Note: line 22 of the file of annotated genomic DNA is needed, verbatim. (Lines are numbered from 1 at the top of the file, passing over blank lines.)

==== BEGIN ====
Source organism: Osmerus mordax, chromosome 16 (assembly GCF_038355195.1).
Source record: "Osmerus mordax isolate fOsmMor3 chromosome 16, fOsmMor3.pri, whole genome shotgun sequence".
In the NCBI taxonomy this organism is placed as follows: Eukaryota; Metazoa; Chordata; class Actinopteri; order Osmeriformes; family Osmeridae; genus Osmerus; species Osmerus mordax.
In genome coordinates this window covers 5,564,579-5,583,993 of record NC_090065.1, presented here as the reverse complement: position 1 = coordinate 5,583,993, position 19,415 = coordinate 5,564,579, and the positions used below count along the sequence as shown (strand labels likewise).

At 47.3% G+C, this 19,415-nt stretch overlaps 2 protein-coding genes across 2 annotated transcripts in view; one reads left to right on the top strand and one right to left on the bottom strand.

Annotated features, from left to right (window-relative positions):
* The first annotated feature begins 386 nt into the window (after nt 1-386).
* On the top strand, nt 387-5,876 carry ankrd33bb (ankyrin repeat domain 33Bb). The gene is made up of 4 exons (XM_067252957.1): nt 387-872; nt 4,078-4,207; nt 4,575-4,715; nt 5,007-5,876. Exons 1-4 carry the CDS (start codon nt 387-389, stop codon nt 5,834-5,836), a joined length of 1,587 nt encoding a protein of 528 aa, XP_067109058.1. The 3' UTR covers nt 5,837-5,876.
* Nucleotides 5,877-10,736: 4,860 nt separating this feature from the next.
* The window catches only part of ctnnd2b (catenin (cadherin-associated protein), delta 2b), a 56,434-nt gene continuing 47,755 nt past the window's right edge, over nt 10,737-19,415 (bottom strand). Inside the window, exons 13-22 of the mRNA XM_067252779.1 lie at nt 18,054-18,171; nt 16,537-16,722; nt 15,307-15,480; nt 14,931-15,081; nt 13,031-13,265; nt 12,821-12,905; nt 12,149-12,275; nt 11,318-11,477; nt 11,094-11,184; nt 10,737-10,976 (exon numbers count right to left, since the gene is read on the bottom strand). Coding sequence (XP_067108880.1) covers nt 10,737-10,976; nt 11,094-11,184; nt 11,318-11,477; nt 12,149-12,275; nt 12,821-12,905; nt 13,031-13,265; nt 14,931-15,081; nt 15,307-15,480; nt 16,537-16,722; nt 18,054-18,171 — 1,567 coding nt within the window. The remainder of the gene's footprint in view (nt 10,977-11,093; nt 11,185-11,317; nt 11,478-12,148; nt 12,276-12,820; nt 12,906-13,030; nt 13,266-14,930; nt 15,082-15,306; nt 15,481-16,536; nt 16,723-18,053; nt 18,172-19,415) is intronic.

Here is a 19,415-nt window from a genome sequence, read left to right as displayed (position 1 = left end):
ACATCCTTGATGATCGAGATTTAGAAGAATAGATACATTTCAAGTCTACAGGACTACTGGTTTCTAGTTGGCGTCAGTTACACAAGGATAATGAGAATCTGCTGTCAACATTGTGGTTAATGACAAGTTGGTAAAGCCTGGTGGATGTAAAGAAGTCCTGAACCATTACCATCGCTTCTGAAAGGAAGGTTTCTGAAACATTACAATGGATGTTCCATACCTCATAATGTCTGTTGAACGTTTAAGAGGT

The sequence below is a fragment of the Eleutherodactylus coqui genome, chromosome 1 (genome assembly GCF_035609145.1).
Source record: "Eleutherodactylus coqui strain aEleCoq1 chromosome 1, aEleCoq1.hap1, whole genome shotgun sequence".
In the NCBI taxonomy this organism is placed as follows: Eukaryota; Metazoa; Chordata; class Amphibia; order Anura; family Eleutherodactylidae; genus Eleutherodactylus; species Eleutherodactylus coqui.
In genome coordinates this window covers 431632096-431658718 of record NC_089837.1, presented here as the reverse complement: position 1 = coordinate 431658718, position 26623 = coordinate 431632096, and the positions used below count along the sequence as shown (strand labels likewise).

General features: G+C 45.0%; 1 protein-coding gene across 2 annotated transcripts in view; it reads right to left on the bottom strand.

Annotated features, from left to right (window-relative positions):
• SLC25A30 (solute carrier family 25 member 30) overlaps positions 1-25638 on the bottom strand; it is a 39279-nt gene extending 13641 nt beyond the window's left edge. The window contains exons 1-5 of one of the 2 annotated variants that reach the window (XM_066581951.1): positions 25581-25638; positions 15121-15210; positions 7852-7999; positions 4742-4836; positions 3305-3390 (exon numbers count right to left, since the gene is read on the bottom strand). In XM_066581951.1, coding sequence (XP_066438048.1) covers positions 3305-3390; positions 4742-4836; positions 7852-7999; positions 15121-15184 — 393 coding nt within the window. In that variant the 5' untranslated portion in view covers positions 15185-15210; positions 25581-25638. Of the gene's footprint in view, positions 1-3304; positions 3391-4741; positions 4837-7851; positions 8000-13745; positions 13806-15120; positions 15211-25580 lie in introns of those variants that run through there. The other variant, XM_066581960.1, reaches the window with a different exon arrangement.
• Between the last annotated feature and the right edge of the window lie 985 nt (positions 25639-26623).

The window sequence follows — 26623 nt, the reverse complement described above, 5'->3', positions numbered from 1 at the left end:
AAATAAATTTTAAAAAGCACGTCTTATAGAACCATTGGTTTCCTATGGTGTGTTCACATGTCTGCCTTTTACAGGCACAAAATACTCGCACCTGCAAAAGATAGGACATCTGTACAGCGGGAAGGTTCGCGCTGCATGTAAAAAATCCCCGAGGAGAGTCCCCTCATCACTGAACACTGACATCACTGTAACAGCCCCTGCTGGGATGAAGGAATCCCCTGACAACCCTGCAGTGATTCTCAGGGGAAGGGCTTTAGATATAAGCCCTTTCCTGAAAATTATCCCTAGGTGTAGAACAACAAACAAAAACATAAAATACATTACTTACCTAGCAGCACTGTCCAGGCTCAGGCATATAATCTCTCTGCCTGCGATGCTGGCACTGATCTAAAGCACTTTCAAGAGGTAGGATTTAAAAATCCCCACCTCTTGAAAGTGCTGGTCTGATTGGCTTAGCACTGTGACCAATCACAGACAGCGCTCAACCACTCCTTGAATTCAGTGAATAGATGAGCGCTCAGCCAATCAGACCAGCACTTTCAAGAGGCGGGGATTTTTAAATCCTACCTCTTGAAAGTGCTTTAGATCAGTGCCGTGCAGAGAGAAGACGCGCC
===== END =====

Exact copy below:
AAATAAATTTTAAAAAGCACGTCTTATAGAACCATTGGTTTCCTATGGTGTGTTCACATGTCTGCCTTTTACAGGCACAAAATACTCGCACCTGCAAAAGATAGGACATCTGTACAGCGGGAAGGTTCGCGCTGCATGTAAAAAATCCCCGAGGAGAGTCCCCTCATCACTGAACACTGACATCACTGTAACAGCCCCTGCTGGGATGAAGGAATCCCCTGACAACCCTGCAGTGATTCTCAGGGGAAGGGCTTTAGATATAAGCCCTTTCCTGAAAATTATCCCTAGGTGTAGAACAACAAACAAAAACATAAAATACATTACTTACCTAGCAGCACTGTCCAGGCTCAGGCATATAATCTCTCTGCCTGCGATGCTGGCACTGATCTAAAGCACTTTCAAGAGGTAGGATTTAAAAATCCCCACCTCTTGAAAGTGCTGGTCTGATTGGCTTAGCACTGTGACCAATCACAGACAGCGCTCAACCACTCCTTGAATTCAGTGAATAGATGAGCGCTCAGCCAATCAGACCAGCACTTTCAAGAGGCGGGGATTTTTAAATCCTACCTCTTGAAAGTGCTTTAGATCAGTGCCGTGCAGAGAGAAGACGCGCC